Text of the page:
While actors like Chan and Liu enjoy support from the Chinese Communist Party, a few high-profile stars have gotten into trouble in recent years. In 2018, actress Fan Bingbing was put under house arrest after someone on social media revealed that she had evaded paying taxes to Chinese authorities. Bingbing, who is China’s highest-paid actress and is worth an estimated $100 million, disappeared from the public eye and later issued a public apology crediting the Communist Party for her success: “Without the great policies of the [Communist] Party and the country, without the love of the people, there would be no Fan Bingbing,” she wrote on Weibo. Bingbing is now reportedly working on paying back taxes of well over $100 million to the Chinese government.
Such apologies are not unusual for actors who want to survive and maintain a career within the Chinese market — they often acquiesce to the requests of the Communist Party. “If you are going to live in China and be a star, you’ve got to do what China says,” Gralapp said. If a star as big as “Fan Bingbing isn’t safe,” he continued,“no one is safe.”
These sorts of crackdowns do have financial consequences for China though, and that could hinder its soft power campaign. In 2008, the government took issue with a number of erotic scenes in Ang Lee’s “Lust, Caution,” which was filmed in China and starred actress Wei Tang. Due to these concerns, Tang was banned from appearing on Chinese screens for three years — the sort of decision whose financial implications for studios “can’t be overstated,” Kokas said. Following Fan’s disappearance, many Chinese productions were put on hold.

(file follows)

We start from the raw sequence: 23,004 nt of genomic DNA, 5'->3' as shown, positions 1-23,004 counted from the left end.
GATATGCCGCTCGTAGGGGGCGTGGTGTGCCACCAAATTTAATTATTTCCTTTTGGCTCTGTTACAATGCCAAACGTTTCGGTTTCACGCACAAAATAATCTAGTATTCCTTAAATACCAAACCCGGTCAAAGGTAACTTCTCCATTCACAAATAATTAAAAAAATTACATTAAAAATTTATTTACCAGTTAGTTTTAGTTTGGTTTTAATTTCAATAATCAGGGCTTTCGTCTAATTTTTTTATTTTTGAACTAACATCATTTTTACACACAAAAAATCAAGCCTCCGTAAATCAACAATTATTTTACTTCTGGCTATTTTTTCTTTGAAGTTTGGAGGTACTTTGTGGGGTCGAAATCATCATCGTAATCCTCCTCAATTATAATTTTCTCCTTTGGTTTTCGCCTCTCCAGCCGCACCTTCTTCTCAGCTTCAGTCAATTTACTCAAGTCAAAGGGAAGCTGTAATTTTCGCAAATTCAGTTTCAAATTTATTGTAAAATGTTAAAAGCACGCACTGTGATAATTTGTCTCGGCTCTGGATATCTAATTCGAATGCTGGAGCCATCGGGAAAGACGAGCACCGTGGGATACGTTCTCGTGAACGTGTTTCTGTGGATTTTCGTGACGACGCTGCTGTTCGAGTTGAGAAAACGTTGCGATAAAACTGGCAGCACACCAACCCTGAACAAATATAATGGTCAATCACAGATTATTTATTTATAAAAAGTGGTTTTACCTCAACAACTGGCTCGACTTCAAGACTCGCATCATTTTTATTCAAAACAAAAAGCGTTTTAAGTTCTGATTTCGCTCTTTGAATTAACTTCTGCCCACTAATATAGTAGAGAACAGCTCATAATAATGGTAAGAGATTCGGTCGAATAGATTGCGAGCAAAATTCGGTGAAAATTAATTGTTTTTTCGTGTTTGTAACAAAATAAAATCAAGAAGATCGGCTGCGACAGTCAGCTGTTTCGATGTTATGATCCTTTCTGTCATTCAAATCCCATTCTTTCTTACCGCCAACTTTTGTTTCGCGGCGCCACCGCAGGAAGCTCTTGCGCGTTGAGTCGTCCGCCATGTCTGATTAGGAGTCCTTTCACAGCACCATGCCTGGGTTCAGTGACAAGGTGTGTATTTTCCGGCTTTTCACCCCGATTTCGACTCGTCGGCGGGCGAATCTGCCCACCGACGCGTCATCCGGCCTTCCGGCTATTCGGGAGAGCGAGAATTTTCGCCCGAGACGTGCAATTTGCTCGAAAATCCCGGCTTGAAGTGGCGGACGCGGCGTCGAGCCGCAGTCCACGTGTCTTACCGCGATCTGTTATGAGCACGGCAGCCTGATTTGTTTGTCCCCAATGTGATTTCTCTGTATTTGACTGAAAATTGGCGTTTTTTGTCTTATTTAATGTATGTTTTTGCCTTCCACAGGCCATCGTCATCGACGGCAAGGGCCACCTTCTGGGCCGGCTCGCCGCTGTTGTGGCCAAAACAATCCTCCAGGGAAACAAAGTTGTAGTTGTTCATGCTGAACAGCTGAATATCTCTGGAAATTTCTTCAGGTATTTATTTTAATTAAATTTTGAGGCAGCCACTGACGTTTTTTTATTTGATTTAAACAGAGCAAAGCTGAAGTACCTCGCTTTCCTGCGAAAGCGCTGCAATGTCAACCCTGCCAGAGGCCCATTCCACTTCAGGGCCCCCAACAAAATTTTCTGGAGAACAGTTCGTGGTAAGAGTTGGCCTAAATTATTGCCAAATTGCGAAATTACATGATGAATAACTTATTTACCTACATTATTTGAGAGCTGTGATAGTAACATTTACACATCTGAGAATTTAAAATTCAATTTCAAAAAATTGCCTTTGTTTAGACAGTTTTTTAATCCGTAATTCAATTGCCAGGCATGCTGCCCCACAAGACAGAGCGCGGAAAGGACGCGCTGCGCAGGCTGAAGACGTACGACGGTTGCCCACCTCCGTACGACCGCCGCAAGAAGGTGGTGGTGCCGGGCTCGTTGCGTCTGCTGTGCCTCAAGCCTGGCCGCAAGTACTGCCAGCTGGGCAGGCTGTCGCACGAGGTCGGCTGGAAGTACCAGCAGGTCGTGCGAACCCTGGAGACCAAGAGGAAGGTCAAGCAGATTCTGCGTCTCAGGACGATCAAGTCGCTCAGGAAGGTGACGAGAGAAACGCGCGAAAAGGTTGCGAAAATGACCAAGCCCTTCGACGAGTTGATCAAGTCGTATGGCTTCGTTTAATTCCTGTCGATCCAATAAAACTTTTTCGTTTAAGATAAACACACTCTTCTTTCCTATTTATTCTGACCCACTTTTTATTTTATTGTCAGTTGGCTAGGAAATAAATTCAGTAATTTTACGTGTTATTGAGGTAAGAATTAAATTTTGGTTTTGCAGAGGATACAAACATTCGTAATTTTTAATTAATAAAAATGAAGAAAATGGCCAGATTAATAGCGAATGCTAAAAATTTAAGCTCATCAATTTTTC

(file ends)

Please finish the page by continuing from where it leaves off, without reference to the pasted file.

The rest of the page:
Those moves can hurt China in perception overseas, as well as in establishing an overseas market for their films, Rosen said.
In fact, the two imperatives of the Chinese film industry — economic strength and nationalist values — are constantly in tension with one another, said Conner. “China does recognize the soft power that America’s entertainment industry exerts on the culture and thinking of audiences around the world, and would like to have a similar kind of influence,” said Conner. “To do that, China has to understand it has to grow its industry.” He said it would be fascinating to see how that tension plays out in the coming years.
But Rosen said that, more than anything, state officials care about preserving the party’s influence within China.
“First you need to win over public opinion within China — that’s why you control the media and that’s why you censor so much,” he said.